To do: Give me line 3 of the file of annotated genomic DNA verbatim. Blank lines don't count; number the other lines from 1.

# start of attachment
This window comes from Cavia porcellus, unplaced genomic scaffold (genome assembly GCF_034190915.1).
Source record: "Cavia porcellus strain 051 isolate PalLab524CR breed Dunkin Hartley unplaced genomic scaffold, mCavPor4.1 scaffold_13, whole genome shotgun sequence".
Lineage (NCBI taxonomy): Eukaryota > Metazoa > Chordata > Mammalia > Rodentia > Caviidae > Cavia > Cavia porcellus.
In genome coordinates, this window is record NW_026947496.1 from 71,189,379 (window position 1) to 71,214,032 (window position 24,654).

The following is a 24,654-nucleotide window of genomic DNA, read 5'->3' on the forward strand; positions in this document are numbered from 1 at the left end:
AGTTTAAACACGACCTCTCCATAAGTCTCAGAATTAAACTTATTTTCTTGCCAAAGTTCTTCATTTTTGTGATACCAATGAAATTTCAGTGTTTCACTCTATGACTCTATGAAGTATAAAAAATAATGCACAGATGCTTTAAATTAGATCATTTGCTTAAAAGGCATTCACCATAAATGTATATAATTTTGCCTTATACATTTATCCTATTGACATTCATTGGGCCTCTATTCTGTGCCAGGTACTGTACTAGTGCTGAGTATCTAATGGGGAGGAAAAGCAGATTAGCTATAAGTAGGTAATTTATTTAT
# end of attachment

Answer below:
Lineage (NCBI taxonomy): Eukaryota > Metazoa > Chordata > Mammalia > Rodentia > Caviidae > Cavia > Cavia porcellus.